Members of the Rachel Homan rink left no stone unturned when it came to their world championship preparation.
The Ottawa Curling Club team, Canada's national champions, were scheduled to leave on March 13 for the world championship in Beijing, China.
“We know this will be a culture shock for us,” said south Ottawa curler Emma Miskew. “This is our second one abroad, so we know a little bit what to expect.”
The team competed in Latvia and Canada at previous world championships, so despite their youth – at 31, Lisa Weagle is the team’s oldest player – they have experience to back them up.
Homan said they are relying on past experience to deal with burn out, as they just dealt with one of the longest qualifying seasons of any country competing at the worlds.
To get used to the time change – Beijing is 13 hours ahead of Ottawa – the team members have worked with a specialist to adapt their sleep schedules in the lead up to the world championships.
“Hopefully when we land, we’ll be right on Beijing time and it won’t take as long to get accustomed,” said Homan, a Kanata resident who grew up in Orléans. “We’ve got some specialists on our team that let us know when we need to go to bed and when we need to wake up.”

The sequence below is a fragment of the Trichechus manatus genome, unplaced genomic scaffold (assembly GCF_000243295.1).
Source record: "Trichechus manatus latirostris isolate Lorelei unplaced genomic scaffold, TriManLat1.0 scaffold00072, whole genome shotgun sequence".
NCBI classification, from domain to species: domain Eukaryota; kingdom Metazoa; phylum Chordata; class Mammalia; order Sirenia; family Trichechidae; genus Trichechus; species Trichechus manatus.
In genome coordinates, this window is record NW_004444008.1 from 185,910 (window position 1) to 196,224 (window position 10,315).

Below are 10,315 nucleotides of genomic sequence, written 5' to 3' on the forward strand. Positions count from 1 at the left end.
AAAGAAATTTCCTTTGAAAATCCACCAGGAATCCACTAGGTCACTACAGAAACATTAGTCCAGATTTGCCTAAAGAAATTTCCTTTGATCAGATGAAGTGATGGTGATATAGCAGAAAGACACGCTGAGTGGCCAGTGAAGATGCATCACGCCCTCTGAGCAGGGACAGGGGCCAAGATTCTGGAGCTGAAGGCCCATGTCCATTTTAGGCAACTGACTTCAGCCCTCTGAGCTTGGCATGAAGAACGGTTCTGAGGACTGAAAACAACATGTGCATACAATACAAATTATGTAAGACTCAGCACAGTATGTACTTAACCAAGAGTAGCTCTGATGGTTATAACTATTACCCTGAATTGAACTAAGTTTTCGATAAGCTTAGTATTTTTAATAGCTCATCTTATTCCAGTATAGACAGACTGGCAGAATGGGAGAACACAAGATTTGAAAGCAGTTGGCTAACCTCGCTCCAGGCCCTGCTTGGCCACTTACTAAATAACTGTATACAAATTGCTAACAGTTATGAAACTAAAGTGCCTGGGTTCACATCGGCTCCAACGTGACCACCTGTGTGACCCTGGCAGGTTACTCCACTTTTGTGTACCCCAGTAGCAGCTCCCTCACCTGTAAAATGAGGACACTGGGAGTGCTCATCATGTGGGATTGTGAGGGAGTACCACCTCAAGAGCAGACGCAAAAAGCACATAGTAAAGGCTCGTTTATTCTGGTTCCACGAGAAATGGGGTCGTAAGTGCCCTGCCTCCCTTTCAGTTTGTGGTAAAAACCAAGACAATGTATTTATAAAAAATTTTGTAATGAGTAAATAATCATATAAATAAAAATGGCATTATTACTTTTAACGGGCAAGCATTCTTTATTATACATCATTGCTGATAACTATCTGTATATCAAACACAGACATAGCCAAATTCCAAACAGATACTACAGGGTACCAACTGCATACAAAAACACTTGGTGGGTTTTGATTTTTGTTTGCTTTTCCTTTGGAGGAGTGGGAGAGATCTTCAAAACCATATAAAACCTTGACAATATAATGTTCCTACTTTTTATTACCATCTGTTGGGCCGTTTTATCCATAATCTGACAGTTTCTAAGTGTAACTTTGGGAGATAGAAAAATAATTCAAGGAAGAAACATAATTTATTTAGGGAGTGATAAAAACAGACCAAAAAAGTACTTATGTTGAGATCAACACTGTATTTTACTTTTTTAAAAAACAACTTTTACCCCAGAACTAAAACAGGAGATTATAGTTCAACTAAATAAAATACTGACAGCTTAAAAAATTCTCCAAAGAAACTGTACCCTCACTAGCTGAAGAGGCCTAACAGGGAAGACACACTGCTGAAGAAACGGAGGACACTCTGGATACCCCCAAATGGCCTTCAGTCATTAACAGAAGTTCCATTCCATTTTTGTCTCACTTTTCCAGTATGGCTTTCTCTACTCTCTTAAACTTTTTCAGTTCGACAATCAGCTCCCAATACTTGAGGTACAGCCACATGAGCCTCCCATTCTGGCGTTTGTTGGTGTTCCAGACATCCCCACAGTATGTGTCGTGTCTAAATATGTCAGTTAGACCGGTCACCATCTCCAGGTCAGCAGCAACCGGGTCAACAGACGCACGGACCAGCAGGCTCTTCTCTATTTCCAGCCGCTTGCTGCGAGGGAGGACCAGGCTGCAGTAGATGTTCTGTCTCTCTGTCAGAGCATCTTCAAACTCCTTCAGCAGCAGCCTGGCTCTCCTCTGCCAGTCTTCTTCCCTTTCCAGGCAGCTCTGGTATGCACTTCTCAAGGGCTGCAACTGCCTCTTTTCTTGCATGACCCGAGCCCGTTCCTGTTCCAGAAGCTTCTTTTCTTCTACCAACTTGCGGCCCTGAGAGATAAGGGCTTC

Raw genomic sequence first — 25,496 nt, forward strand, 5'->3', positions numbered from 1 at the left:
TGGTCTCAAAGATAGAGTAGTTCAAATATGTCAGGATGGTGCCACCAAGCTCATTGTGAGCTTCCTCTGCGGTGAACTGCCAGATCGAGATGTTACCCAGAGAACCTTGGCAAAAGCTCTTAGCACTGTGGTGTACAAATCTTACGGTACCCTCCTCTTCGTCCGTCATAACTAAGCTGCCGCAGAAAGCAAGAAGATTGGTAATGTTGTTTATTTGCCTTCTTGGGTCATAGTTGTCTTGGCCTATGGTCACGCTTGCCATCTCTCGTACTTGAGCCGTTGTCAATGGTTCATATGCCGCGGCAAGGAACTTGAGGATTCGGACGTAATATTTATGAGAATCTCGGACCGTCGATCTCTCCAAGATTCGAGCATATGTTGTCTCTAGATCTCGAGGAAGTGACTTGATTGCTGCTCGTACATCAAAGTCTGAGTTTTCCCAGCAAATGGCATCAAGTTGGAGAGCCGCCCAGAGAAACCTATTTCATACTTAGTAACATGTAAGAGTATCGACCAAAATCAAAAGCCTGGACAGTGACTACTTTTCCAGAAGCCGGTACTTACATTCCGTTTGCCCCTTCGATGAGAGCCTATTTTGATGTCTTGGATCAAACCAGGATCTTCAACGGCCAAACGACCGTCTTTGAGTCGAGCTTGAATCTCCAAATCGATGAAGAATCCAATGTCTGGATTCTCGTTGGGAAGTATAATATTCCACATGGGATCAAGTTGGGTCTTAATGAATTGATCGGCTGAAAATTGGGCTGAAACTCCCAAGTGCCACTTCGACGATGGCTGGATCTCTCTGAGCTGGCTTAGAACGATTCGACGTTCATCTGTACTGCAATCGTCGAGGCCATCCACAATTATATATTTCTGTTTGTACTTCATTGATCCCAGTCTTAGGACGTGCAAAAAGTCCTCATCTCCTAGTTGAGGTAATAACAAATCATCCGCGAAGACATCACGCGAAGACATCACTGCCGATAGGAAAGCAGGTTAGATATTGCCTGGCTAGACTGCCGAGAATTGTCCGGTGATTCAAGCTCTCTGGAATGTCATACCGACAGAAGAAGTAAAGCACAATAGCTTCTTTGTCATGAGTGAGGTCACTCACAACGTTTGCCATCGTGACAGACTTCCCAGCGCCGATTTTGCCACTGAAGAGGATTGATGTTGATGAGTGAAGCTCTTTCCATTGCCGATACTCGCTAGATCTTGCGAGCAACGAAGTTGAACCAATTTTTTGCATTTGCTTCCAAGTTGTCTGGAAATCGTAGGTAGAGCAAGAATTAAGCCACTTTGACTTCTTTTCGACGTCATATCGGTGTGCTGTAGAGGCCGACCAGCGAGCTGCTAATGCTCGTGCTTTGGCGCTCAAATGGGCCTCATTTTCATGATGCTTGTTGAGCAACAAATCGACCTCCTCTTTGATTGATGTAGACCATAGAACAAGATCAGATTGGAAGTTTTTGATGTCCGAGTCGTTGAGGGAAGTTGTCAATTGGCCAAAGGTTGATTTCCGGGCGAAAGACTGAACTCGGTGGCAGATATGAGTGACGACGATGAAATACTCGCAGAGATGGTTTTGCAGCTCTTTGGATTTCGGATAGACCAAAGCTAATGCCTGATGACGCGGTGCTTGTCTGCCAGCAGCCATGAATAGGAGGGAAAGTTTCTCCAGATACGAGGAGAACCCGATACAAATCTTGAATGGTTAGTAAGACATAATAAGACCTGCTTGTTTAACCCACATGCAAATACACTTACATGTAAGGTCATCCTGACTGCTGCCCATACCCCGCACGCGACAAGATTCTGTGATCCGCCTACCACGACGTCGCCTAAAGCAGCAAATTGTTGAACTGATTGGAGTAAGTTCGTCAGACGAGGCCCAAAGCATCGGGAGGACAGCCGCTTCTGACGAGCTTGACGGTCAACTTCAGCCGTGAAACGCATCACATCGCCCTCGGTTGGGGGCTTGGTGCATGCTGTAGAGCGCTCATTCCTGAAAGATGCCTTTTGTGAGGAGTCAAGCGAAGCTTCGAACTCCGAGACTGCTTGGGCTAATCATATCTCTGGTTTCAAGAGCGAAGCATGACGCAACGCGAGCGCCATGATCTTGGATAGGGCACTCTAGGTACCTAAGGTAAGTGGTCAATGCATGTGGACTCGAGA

They got some advice from Canadian curler Nolan Thiessen, who competed at the 2014 men’s world championships in Beijing.
He warned them about the smog, and the differences the team can expect to see.
Homan said they know the food might not be ideal, or what they’re used to eating before matches, so they’re preparing what they can in advance to bring with them.
They’ve also drifted away from typical 9-to-5 jobs to put in the training hours similar to other top international teams.
Miskew said she left her federal government job to do freelance design work and have the flexibility she needs to train.
“It’s really made a big difference for me, and all of us in some way have changed our schedules to make this our priority,” she said. “That’s kind of what you have to do to keep up with the other countries."
The team’s focus has been on preparing for the curling season and giving themselves every advantage they can going into the world championship.
Preparation has been the most important thing for the team, south Ottawa resident and coach Adam Kingsbury said.
“From a performance standpoint, we have a good idea of precisely what that recipe needs to be,” Kingsbury said. “None of this right now is just flying by the seat of our pants. We’ve had a number of rehearsals, and if the last month is any indication of how this team is performing, we shouldn’t expect anything except a good two weeks.”
The women’s world championship will kick off on March 18, as the Canadians take on the home team, China. The championship runs through March 26, when the bronze and gold medal games will be played.